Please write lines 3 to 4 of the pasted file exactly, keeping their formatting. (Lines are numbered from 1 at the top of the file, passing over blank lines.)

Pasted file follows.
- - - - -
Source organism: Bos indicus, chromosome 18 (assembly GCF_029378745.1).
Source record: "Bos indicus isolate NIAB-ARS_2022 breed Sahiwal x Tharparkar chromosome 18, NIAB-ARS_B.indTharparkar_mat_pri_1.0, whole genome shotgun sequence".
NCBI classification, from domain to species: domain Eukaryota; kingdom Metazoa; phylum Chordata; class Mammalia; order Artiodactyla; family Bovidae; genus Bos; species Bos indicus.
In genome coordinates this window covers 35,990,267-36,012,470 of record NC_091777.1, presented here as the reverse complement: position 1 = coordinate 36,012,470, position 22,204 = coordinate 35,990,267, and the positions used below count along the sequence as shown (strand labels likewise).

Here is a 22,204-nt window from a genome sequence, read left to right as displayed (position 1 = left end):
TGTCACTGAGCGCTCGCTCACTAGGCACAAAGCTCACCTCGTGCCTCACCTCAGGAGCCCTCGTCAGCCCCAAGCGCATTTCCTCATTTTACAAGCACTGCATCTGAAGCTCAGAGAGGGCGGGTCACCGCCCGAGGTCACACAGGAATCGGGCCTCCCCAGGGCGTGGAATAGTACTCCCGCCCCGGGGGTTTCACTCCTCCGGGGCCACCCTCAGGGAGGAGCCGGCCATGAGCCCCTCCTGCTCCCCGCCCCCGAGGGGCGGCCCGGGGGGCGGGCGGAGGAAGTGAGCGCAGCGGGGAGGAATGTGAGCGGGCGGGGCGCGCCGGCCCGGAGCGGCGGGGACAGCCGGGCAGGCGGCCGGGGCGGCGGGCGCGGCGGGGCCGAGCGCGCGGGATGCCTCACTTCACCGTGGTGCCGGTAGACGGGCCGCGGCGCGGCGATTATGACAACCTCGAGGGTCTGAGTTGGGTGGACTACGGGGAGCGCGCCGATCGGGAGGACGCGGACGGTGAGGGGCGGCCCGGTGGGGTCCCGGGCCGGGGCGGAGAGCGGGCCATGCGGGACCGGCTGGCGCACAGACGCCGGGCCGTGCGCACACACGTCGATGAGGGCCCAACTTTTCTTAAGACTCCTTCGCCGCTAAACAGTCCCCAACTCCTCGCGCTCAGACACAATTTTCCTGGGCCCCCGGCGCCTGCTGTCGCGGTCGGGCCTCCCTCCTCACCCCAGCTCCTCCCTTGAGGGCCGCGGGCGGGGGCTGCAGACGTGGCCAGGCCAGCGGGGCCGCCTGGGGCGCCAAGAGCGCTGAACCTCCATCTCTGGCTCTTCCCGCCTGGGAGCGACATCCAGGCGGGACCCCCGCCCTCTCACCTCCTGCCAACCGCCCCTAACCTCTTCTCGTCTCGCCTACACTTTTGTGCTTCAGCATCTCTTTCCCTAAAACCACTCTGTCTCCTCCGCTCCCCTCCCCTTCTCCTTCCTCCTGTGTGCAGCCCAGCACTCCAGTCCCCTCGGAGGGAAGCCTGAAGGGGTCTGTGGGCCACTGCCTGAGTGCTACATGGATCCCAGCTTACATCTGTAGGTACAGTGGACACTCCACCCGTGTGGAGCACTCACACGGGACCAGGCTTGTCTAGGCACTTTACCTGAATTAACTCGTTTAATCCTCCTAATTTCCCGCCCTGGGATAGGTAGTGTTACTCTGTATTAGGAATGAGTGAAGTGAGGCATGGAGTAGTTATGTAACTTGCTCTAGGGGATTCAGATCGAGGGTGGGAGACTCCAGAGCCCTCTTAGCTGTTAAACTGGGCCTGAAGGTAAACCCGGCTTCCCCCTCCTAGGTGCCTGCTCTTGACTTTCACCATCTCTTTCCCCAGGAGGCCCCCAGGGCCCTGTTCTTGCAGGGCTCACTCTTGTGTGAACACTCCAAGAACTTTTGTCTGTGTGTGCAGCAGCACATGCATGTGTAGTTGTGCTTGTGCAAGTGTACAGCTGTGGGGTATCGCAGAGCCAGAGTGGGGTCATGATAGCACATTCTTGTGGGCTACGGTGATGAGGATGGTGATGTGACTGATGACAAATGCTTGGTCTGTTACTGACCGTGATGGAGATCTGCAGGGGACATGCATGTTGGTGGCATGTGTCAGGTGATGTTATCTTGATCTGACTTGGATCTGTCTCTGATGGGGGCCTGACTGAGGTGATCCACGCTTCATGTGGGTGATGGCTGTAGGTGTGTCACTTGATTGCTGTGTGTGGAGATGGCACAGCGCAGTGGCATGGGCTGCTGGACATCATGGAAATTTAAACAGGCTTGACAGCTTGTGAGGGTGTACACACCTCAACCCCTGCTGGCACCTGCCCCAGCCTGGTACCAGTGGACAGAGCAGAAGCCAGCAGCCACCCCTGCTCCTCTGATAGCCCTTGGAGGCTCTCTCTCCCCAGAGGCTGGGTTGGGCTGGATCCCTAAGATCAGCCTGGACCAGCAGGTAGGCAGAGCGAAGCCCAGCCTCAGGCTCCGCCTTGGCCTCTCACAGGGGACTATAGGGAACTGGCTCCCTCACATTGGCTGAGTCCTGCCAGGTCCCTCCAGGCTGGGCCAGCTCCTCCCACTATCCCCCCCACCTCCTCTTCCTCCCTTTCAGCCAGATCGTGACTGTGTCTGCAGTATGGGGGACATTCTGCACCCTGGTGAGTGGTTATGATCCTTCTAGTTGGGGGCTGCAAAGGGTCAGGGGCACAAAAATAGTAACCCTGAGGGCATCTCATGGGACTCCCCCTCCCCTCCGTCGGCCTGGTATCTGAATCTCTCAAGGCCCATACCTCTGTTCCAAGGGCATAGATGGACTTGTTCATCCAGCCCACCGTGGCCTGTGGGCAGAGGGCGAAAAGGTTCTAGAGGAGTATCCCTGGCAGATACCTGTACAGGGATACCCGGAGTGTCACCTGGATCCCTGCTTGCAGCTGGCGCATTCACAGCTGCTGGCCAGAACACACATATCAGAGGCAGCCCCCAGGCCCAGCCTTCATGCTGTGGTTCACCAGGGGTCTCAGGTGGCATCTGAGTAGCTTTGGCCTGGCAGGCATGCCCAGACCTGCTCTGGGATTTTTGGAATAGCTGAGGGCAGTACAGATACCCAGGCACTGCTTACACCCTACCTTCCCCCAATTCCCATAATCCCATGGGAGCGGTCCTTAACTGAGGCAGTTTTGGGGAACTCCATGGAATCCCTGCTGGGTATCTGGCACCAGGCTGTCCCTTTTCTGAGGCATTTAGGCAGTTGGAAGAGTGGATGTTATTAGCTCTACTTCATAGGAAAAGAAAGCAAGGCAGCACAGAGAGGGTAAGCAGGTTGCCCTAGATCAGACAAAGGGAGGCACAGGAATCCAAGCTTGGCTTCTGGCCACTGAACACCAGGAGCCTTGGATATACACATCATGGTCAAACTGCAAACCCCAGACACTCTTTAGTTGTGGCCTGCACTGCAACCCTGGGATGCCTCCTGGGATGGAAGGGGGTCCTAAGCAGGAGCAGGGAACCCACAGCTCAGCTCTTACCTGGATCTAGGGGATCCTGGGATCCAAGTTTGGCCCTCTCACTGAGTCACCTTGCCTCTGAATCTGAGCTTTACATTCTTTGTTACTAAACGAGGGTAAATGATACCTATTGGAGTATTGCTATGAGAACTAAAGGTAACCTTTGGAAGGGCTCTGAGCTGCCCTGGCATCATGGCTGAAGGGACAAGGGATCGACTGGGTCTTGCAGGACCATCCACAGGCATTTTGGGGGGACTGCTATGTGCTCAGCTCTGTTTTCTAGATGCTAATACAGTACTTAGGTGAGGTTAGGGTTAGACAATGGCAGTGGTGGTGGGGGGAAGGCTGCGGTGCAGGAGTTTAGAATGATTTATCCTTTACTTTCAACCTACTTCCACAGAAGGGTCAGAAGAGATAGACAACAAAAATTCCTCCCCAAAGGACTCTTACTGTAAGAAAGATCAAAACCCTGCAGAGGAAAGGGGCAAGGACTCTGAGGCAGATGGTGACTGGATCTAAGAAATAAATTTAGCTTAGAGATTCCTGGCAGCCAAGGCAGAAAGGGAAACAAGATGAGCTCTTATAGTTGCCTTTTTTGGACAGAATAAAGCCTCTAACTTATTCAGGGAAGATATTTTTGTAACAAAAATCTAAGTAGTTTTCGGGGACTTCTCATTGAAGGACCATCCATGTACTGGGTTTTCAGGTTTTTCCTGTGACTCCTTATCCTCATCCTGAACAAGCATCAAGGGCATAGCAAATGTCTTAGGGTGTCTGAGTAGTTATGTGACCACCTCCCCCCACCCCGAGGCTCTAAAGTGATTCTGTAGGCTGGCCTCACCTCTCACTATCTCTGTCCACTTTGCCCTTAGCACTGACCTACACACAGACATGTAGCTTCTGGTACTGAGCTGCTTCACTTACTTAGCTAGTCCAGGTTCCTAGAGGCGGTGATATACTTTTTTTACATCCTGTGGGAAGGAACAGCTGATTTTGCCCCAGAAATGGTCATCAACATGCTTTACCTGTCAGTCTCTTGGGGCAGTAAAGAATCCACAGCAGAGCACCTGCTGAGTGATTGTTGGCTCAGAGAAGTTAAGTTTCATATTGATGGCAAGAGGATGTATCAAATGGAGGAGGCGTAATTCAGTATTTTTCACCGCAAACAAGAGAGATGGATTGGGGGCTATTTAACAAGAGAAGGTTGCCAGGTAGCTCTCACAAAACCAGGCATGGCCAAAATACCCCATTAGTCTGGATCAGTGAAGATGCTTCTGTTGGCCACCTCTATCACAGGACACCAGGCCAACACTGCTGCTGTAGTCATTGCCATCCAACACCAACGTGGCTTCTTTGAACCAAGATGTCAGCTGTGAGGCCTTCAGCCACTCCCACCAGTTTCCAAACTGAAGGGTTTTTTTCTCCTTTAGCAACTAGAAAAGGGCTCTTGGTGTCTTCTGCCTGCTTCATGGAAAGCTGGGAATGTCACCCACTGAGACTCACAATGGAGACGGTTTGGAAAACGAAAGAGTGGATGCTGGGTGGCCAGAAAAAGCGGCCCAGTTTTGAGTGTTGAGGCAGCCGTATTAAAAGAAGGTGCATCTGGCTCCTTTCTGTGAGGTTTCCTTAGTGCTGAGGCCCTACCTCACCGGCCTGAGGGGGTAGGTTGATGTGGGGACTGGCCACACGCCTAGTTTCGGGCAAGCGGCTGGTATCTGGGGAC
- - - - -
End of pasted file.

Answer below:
NCBI classification, from domain to species: domain Eukaryota; kingdom Metazoa; phylum Chordata; class Mammalia; order Artiodactyla; family Bovidae; genus Bos; species Bos indicus.
In genome coordinates this window covers 35,990,267-36,012,470 of record NC_091777.1, presented here as the reverse complement: position 1 = coordinate 36,012,470, position 22,204 = coordinate 35,990,267, and the positions used below count along the sequence as shown (strand labels likewise).